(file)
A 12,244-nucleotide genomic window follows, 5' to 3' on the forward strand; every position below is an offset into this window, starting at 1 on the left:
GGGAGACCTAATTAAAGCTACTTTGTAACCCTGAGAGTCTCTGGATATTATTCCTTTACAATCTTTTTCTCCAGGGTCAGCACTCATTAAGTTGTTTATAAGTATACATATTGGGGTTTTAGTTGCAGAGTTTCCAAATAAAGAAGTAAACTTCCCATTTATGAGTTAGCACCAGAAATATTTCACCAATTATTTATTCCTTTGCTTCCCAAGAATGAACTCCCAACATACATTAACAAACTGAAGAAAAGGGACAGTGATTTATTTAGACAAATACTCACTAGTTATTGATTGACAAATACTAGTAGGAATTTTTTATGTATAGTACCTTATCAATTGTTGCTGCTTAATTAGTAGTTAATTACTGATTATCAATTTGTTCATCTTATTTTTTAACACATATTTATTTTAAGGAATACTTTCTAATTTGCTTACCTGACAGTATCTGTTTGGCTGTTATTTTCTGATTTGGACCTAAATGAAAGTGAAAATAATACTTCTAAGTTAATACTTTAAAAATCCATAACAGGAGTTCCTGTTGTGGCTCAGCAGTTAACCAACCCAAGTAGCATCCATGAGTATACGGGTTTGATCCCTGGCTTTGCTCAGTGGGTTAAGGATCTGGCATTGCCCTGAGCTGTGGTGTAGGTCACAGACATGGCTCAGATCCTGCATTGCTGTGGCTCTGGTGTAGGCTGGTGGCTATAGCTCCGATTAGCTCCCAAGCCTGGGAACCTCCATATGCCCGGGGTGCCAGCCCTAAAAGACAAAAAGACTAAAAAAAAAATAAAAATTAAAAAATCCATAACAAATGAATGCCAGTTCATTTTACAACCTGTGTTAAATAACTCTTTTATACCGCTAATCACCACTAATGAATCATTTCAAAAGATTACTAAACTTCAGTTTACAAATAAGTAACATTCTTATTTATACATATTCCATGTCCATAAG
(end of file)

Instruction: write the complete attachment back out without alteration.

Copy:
A 12,244-nucleotide genomic window follows, 5' to 3' on the forward strand; every position below is an offset into this window, starting at 1 on the left:
GGGAGACCTAATTAAAGCTACTTTGTAACCCTGAGAGTCTCTGGATATTATTCCTTTACAATCTTTTTCTCCAGGGTCAGCACTCATTAAGTTGTTTATAAGTATACATATTGGGGTTTTAGTTGCAGAGTTTCCAAATAAAGAAGTAAACTTCCCATTTATGAGTTAGCACCAGAAATATTTCACCAATTATTTATTCCTTTGCTTCCCAAGAATGAACTCCCAACATACATTAACAAACTGAAGAAAAGGGACAGTGATTTATTTAGACAAATACTCACTAGTTATTGATTGACAAATACTAGTAGGAATTTTTTATGTATAGTACCTTATCAATTGTTGCTGCTTAATTAGTAGTTAATTACTGATTATCAATTTGTTCATCTTATTTTTTAACACATATTTATTTTAAGGAATACTTTCTAATTTGCTTACCTGACAGTATCTGTTTGGCTGTTATTTTCTGATTTGGACCTAAATGAAAGTGAAAATAATACTTCTAAGTTAATACTTTAAAAATCCATAACAGGAGTTCCTGTTGTGGCTCAGCAGTTAACCAACCCAAGTAGCATCCATGAGTATACGGGTTTGATCCCTGGCTTTGCTCAGTGGGTTAAGGATCTGGCATTGCCCTGAGCTGTGGTGTAGGTCACAGACATGGCTCAGATCCTGCATTGCTGTGGCTCTGGTGTAGGCTGGTGGCTATAGCTCCGATTAGCTCCCAAGCCTGGGAACCTCCATATGCCCGGGGTGCCAGCCCTAAAAGACAAAAAGACTAAAAAAAAAATAAAAATTAAAAAATCCATAACAAATGAATGCCAGTTCATTTTACAACCTGTGTTAAATAACTCTTTTATACCGCTAATCACCACTAATGAATCATTTCAAAAGATTACTAAACTTCAGTTTACAAATAAGTAACATTCTTATTTATACATATTCCATGTCCATAAG